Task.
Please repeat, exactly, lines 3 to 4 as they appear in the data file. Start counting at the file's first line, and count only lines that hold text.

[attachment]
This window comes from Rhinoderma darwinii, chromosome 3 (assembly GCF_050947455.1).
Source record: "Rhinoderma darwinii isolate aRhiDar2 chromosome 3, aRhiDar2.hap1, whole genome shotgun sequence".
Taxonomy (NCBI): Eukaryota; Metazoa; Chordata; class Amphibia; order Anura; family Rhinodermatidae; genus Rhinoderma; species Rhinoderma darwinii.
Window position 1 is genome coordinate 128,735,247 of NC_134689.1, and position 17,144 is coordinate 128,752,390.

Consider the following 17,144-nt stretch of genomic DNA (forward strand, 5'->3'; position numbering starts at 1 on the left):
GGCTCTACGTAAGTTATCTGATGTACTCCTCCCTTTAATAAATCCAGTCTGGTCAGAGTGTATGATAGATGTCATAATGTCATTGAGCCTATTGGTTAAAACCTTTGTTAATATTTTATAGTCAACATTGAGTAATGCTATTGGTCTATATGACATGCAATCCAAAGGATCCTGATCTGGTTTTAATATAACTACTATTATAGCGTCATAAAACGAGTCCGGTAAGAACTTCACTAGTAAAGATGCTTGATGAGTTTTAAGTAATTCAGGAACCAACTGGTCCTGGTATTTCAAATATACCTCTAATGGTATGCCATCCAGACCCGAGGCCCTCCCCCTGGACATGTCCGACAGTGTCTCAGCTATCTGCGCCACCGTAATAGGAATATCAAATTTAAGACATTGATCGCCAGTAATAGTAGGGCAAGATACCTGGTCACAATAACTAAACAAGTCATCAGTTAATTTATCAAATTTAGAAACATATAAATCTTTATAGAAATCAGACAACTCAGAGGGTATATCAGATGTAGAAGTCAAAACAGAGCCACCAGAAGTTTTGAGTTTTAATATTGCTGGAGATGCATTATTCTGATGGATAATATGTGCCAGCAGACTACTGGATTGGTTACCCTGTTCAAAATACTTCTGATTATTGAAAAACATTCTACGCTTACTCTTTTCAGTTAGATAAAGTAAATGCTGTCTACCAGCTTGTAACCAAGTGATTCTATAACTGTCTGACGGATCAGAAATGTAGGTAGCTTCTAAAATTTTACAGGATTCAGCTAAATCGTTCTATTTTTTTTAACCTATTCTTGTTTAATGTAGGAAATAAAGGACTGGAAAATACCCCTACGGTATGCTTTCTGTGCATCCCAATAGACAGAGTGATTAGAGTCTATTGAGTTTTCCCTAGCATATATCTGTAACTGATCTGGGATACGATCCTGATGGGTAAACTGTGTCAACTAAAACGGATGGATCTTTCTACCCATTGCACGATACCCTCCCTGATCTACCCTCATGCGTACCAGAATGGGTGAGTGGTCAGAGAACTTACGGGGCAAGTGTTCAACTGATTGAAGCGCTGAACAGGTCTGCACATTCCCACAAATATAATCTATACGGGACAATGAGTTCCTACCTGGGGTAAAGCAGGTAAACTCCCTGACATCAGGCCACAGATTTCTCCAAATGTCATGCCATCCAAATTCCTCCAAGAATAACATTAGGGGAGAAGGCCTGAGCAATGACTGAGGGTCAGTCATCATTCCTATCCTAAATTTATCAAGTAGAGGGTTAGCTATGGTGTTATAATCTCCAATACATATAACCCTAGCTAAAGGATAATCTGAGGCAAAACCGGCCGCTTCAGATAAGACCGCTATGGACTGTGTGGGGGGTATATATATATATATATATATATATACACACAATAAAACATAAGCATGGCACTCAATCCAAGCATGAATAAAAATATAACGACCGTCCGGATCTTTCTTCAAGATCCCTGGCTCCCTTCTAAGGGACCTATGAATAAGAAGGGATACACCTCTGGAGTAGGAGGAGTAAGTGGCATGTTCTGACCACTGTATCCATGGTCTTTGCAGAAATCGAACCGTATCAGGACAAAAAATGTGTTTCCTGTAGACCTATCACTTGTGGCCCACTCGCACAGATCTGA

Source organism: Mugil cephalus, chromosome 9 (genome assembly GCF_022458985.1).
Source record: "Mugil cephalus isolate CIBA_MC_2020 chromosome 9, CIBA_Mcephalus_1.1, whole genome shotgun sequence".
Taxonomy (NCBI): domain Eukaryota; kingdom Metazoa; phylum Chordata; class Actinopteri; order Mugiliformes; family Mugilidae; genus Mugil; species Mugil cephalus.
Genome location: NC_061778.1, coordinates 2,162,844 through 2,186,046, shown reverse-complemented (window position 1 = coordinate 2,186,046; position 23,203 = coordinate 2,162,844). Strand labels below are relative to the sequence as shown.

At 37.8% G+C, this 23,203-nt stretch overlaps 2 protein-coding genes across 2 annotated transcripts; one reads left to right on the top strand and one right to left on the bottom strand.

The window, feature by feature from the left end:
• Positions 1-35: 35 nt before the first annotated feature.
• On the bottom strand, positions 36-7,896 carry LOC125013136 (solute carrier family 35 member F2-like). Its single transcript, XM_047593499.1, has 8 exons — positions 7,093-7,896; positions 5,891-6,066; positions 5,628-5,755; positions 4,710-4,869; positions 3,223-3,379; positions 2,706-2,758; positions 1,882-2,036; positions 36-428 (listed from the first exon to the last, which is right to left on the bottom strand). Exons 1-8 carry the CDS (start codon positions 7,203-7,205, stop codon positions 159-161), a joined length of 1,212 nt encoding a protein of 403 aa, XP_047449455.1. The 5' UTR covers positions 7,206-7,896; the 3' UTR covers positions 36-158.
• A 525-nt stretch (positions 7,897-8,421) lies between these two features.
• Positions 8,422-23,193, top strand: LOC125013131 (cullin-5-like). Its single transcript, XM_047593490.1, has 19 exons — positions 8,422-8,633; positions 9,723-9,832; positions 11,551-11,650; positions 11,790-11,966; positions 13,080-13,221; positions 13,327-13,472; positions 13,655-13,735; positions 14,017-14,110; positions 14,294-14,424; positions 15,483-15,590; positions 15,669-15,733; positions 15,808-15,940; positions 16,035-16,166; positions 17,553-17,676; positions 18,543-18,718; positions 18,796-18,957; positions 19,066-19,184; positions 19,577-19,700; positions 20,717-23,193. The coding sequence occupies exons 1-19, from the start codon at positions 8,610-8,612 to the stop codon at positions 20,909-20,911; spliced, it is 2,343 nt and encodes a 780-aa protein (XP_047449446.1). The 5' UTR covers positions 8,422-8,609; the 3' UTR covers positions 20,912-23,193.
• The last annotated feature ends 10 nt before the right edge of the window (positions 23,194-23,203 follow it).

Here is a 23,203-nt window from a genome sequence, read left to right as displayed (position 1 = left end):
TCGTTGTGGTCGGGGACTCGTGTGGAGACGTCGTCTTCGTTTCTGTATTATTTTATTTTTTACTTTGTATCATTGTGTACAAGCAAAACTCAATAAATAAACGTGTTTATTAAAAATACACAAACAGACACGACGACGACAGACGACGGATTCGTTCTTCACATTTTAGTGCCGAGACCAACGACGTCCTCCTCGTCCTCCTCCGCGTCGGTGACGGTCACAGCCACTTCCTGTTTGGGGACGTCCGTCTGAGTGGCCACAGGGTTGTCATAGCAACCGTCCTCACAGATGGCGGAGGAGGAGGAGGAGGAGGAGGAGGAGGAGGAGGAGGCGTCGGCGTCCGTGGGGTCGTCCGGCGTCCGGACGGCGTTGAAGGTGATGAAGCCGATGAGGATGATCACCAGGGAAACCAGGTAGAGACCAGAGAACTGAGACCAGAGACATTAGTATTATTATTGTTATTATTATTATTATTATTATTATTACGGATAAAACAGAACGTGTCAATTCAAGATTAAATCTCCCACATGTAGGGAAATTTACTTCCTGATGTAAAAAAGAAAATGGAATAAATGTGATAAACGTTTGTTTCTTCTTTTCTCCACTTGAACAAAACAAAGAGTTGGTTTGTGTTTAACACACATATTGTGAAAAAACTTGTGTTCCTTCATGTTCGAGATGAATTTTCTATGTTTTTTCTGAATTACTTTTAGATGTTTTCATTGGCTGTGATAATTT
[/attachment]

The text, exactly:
Taxonomy (NCBI): Eukaryota; Metazoa; Chordata; class Amphibia; order Anura; family Rhinodermatidae; genus Rhinoderma; species Rhinoderma darwinii.
Window position 1 is genome coordinate 128,735,247 of NC_134689.1, and position 17,144 is coordinate 128,752,390.